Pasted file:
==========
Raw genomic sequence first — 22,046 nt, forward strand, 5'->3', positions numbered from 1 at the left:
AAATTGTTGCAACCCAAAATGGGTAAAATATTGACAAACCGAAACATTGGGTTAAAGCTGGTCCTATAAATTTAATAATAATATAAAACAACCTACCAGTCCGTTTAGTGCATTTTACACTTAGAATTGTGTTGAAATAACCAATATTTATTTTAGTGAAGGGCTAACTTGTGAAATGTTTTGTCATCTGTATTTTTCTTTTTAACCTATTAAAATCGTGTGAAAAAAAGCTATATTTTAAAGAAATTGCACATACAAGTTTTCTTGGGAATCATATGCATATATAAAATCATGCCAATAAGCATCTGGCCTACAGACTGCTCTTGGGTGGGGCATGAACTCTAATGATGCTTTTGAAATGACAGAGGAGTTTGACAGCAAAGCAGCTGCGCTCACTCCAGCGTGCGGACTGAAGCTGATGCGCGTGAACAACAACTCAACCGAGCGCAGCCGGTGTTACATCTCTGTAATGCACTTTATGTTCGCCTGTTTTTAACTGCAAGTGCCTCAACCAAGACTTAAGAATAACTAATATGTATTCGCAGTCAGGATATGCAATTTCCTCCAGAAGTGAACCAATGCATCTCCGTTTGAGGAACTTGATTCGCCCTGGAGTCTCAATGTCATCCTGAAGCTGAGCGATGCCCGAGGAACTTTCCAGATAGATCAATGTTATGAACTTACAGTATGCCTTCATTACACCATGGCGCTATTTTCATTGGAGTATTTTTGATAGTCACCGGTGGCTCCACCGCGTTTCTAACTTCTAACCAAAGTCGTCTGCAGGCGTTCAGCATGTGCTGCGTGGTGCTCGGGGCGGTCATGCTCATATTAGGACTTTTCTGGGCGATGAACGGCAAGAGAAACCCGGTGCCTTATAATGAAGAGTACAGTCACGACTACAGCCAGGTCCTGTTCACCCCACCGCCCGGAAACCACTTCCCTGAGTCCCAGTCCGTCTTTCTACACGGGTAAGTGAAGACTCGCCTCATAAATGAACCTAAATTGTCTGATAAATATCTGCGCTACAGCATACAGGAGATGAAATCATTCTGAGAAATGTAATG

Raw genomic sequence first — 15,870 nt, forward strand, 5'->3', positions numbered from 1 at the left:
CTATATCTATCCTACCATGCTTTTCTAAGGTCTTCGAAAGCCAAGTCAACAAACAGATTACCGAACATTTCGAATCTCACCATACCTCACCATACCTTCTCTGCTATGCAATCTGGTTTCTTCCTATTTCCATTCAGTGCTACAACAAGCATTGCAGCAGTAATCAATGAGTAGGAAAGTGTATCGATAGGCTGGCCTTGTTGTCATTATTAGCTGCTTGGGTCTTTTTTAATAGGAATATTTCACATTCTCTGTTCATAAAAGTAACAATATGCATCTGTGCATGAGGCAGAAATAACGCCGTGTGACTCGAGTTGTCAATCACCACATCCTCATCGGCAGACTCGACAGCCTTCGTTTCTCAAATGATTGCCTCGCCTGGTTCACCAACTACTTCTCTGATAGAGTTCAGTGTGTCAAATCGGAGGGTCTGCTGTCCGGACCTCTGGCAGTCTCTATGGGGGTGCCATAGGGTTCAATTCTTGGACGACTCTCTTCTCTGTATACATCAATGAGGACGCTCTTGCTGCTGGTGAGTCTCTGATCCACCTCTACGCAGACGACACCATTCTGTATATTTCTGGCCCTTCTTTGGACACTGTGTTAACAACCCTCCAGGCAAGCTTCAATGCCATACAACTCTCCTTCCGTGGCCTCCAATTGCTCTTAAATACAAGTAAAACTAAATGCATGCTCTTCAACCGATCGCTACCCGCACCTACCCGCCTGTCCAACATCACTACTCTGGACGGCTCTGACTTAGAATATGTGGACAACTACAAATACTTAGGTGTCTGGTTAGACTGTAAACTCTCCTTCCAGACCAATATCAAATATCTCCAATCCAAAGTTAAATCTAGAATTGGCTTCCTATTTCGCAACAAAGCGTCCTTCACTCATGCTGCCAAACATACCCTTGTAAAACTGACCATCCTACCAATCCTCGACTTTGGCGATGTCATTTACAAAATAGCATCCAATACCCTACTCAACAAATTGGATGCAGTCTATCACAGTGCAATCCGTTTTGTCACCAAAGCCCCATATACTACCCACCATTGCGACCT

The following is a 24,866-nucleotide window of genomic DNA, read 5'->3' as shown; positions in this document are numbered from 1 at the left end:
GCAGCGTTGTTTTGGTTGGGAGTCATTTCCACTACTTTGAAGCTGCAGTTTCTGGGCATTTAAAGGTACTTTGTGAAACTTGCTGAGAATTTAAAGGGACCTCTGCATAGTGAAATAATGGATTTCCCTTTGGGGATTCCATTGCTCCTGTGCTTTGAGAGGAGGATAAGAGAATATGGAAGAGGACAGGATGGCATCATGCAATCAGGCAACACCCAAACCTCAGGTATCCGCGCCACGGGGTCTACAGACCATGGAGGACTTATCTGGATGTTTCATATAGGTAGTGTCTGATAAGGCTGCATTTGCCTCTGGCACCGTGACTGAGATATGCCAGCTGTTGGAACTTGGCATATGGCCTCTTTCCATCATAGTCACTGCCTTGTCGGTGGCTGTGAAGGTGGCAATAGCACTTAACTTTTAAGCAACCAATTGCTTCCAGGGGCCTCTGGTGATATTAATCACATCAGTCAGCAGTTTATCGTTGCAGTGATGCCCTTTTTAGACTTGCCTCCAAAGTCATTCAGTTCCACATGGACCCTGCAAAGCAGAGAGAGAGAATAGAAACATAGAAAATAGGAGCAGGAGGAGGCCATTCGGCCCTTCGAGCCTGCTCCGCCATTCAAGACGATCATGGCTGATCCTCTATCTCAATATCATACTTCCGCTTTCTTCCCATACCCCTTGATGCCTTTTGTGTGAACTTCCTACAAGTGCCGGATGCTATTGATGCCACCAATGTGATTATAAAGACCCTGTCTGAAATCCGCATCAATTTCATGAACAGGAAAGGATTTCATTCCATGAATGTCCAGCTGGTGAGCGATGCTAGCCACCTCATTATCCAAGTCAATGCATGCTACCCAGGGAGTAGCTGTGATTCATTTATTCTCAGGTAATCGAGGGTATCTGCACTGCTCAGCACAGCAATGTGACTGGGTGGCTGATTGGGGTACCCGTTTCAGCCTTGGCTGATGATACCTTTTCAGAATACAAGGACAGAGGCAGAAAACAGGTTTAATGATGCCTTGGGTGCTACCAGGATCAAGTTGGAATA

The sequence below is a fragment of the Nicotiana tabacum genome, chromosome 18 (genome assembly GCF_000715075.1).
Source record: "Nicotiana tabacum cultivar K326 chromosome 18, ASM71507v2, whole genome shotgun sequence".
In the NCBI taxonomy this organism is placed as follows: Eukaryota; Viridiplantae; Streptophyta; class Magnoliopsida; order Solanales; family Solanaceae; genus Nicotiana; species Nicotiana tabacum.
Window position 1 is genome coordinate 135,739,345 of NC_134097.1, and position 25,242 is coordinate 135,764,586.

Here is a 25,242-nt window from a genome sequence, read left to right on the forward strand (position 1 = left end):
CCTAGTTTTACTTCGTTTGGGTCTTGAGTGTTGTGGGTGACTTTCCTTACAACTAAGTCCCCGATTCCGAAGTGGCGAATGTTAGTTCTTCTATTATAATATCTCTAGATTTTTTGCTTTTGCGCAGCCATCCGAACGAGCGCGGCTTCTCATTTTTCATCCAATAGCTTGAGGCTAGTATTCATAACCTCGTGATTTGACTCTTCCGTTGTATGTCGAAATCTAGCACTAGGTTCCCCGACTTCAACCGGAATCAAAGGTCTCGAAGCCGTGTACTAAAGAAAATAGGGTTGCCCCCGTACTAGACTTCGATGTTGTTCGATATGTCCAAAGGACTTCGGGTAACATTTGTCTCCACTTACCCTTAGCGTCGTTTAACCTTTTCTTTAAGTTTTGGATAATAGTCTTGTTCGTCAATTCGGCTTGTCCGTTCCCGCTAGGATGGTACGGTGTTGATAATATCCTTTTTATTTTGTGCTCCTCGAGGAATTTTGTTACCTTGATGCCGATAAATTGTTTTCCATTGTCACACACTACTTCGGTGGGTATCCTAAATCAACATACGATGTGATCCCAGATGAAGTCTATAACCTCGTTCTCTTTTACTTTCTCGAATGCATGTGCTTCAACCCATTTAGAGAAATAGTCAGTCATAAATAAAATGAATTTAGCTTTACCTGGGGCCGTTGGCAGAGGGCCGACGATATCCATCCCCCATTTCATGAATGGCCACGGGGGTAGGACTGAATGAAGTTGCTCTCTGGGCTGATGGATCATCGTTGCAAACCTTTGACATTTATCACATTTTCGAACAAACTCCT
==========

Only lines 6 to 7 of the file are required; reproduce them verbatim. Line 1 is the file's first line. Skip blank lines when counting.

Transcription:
GCAGCGTTGTTTTGGTTGGGAGTCATTTCCACTACTTTGAAGCTGCAGTTTCTGGGCATTTAAAGGTACTTTGTGAAACTTGCTGAGAATTTAAAGGGACCTCTGCATAGTGAAATAATGGATTTCCCTTTGGGGATTCCATTGCTCCTGTGCTTTGAGAGGAGGATAAGAGAATATGGAAGAGGACAGGATGGCATCATGCAATCAGGCAACACCCAAACCTCAGGTATCCGCGCCACGGGGTCTACAGACCATGGAGGACTTATCTGGATGTTTCATATAGGTAGTGTCTGATAAGGCTGCATTTGCCTCTGGCACCGTGACTGAGATATGCCAGCTGTTGGAACTTGGCATATGGCCTCTTTCCATCATAGTCACTGCCTTGTCGGTGGCTGTGAAGGTGGCAATAGCACTTAACTTTTAAGCAACCAATTGCTTCCAGGGGCCTCTGGTGATATTAATCACATCAGTCAGCAGTTTATCGTTGCAGTGATGCCCTTTTTAGACTTGCCTCCAAAGTCATTCAGTTCCACATGGACCCTGCAAAGCAGAGAGAGAGAATAGAAACATAGAAAATAGGAGCAGGAGGAGGCCATTCGGCCCTTCGAGCCTGCTCCGCCATTCAAGACGATCATGGCTGATCCTCTATCTCAATATCATACTTCCGCTTTCTTCCCATACCCCTTGATGCCTTTTGTGTGAACTTCCTACAAGTGCCGGATGCTATTGATGCCACCAATGTGATTATAAAGACCCTGTCTGAAATCCGCATCAATTTCATGAACAGGAAAGGATTTCATTCCATGAATGTCCAGCTGGTGAGCGATGCTAGCCACCTCATTATCCAAGTCAATGCATGCTACCCAGGGAGTAGCTGTGATTCATTTATTCTCAGGTAATCGAGGGTATCTGCACTGCTCAGCACAGCAATGTGACTGGGTGGCTGATTGGGGTACCCGTTTCAGCCTTGGCTGATGATACCTTTTCAGAATACAAGGACAGAGGCAGAAAACAGGTTTAATGATGCCTTGGGTGCTACCAGGATCAAGTTGGAATA

The sequence below is a fragment of the Nicotiana tabacum genome, chromosome 18 (genome assembly GCF_000715075.1).